Caring for a Three Legged Dog or Cat
Tripawds is the place to learn how to care for a three legged dog or cat, with answers about dog leg amputation, and cat amputation recovery from many years of member experiences.
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I have an 11 y/o Golden Retriever with front radius legion, most likely osteosarcoma. I’m 99% sure going the amputation/chemo route but just want to ask about recovery. He is spry, has bright eyes, great appetite, wants to go on walks and play with his bro (which I stop right away now) – he is not in decline. Do dogs have emotional downswings after this? Will he be depressed? Will he be able to still play with his brother? I am not expecting years. It hasn’t spread to his lungs, and I have pet insurance. I would love to hear a success story about a pupper his age, who has gone thru this and thrived for as long as possible after. It’s not about the amount of time, it’s about his quality of life during the time he has left.
Hi Jenn, welcome! Your future posts won’t need to wait for approval so post away. What’s your pup’s name?
I can tell right away that you have a pragmatic yet hopeful attitude about the diagnosis, which osteosarc sucks for sure, but understanding that it’s quality over quantity after amputation, well that is the best medicine for the two of you.
It sounds like your pup is a great candidate who can do very well after surgery. Like humans, for many dogs age is just a number. How do your vets feel about his ability to cope? I’m guessing they give surgery the green light?
To answer your questions:
Do dogs have emotional downswings after this? Will he be depressed?
Well, some do, some don’t. Medication plays a big role in how we view their emotions. Many people believe their dog is depressed when in reality it’s the side effects from good pain management . Other times, the dog really is feeling blue that they can’t go outside and run wild for a while. And sometimes, a Tripawd mirrors the depressed emotions of their human. It’s often said that amputation is harder on us than it is on them, and that is very very true. The better attitude we have during recovery, the more pets reflect that pawsitivity back to us.
We wrote this post you might find helpful:
Will he be able to still play with his brother?
Absolutely! You’ll need to keep an eye on things closely during recovery, at least until stitches are out. And once they are, his stamina will be lower so you will need to get him to take breaks and insist on shorter, more frequent play sessions. But for sure he will! Here’s an old post we wrote about the topic:
Stay tuned for feedback from others and keep us posted on how things are going!
Thanks Jerry – his name is Tucker. We met with the oncologist yesterday and have a surgical consult 11/4.
Sadly, I moved 4 years ago and haven’t found a vet I like but did feel comfortable with the oncologist. My first Golden had bladder cancer and went thru chemo, so I’m not too worried about that part. I’m sure I’ll be searching/reading everything possible to ensure it’s a smooth transition.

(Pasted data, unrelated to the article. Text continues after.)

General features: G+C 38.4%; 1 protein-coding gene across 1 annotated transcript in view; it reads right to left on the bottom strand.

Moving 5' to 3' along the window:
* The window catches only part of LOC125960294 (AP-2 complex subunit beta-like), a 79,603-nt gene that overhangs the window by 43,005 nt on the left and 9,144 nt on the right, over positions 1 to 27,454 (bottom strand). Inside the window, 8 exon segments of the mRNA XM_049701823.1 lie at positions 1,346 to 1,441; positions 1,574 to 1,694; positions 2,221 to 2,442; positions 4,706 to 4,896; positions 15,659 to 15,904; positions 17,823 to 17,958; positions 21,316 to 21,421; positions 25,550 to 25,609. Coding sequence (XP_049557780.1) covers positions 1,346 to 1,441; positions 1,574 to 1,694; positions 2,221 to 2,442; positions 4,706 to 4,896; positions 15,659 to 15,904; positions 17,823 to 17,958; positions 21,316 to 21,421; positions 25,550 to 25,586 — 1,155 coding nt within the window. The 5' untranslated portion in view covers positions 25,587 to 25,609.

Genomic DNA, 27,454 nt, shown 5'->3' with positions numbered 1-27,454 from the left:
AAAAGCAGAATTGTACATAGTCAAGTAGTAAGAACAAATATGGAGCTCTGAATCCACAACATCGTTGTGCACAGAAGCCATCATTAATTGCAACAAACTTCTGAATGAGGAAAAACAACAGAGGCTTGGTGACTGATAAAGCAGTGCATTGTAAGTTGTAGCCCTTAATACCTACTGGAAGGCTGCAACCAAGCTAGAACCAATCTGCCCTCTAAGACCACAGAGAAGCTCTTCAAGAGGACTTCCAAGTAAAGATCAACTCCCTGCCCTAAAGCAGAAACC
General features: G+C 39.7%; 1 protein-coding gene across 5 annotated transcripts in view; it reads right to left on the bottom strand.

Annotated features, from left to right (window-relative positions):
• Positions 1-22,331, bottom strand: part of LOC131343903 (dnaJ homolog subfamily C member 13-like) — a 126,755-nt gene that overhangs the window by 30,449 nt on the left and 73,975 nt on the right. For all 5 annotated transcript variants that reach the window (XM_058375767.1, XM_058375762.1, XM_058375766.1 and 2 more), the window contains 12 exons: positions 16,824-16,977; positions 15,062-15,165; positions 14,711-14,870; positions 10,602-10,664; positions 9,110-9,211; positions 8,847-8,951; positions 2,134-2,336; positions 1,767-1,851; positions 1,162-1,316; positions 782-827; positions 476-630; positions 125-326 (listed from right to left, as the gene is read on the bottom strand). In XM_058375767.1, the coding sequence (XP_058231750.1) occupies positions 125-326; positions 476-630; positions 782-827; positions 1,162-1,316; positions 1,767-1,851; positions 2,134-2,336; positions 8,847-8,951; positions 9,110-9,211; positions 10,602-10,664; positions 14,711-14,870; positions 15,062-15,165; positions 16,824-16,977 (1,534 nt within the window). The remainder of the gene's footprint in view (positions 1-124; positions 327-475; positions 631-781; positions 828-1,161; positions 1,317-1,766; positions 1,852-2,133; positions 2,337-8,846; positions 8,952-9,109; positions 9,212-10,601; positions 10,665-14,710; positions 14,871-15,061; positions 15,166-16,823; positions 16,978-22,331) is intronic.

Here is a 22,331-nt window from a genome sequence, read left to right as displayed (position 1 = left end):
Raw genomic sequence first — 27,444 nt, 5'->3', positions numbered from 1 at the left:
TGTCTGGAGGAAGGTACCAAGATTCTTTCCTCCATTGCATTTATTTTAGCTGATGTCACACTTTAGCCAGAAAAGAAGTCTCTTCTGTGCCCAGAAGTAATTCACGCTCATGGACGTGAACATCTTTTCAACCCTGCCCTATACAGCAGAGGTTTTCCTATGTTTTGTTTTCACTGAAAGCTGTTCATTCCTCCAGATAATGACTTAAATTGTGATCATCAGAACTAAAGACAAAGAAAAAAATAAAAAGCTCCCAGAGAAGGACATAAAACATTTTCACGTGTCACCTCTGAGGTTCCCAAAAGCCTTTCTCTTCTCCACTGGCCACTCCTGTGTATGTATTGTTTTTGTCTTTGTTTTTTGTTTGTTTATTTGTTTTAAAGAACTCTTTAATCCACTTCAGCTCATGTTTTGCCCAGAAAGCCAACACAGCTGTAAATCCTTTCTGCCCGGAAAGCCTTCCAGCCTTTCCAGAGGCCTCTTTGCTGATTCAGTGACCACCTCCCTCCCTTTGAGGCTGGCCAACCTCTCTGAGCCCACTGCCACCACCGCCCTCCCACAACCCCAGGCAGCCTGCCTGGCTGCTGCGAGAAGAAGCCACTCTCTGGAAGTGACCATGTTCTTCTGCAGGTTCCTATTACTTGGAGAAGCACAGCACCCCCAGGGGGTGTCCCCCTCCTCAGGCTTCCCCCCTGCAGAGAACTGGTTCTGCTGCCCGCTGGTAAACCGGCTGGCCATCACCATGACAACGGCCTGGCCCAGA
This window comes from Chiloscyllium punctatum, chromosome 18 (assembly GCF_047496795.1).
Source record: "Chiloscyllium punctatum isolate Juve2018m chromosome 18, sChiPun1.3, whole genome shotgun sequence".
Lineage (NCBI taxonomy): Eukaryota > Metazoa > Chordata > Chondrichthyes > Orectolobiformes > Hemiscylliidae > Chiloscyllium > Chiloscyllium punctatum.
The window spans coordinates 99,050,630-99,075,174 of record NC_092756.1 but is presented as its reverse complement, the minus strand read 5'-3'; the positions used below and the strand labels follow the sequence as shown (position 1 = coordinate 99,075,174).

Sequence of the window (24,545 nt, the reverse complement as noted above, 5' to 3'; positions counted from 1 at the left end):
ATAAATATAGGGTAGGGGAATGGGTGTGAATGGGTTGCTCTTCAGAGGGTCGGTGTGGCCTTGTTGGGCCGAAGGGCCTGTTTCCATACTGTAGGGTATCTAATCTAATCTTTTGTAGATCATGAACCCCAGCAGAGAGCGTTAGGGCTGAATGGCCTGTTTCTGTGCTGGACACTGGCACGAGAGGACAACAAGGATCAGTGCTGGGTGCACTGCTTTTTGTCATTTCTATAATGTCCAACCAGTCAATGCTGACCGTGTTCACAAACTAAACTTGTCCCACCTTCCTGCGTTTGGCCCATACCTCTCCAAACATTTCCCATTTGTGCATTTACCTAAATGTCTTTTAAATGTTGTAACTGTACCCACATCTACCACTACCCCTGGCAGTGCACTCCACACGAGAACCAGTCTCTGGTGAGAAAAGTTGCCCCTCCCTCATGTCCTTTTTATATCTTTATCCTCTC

22 February 2013
Tucker is a mighty lucky boy to have you advocating for him.
Jerry really has covered everything and I can only ditto. You are ahead of the game with your pawsitive attitude and commitment to focus on quality and making every moment t the best moment ever!
And yes, we have had “mature” dogs who have had amputation and lived out their “natural lifespan” without this crap disease interfering any further.
Although I can’t recall the age of Tripawd Murphy, he beat this crap disease four years before heading to the Bridge. Nitro, a Dobie, was around eleven and passed two years later from issues related more to afpge than anything else. A pup named Shooter had his amputation at fourteen and thrived just fine. If I recall, he transitioned later from a tooth extraction problem. There are many more, but just a quick couple of examples.
Golden are such sweet fun fogs. I have no doubt Tucker will do jist fine after rec. Recovery is no picnic at first, but I know Tucker’s sparkle will come back slowly but surely. We can’t wait to celebrate all his milestones!
A couple of quick tips. You’ll want short leashed potty breaks for the first two weeks, then back in for rest. If you jave hardwood floors you’ll need non-stop scatter rugs for traction . He may be off food a few days and may not poop for a few days. He’ll need to drink and pee though.
Tucker will spend at least one night at the dully staffed clinic. Sometimes “mature” dogs stay a bit longer. Mobility may take a few days too, or may be hopping sooner. Every dog recovers at their own pace in their own way.
Stay connected and let us know any questions you have as they come up, okay?
Sally and Alumni Happy Hannah and Merry Myrtle and Frankie too!
Happy Hannah had a glorious additional bonus time of over one yr & two months after amp for osteo! She made me laugh everyday! Joined April's Angels after send off meal of steak, ice cream, M&Ms & deer poop!
4 April 2019
Hi Jen and Tucker. I haven’t posted in awhile but do think of my Tripawd family often.
My Brownie was three weeks from his twelth birthday when he had his front left leg amputated. I just wanted to let you know he did fine and was happy and no longer in pain. To be honest he wasn’t the fastest Tripawd but Brownie wasn’t that fast on four. He was more a sniffer and explorer than an athletic boy. He was back to his stubborn, determine, head strong and sweet self about three weeks after surgery and it just got better.
Just wanted to send postive thoughts to you and Tucker.
My Beautiful Beloved Brownie was diagnosed with Osteosarcoma on February 26, 2019. With all odds against him he lived an additional one year and eight days with amputation, love, and prayer. I was honored to be his mom, and I have never been so proud! He will live forever in my Heart!
04/01/2007 - 03/05/2020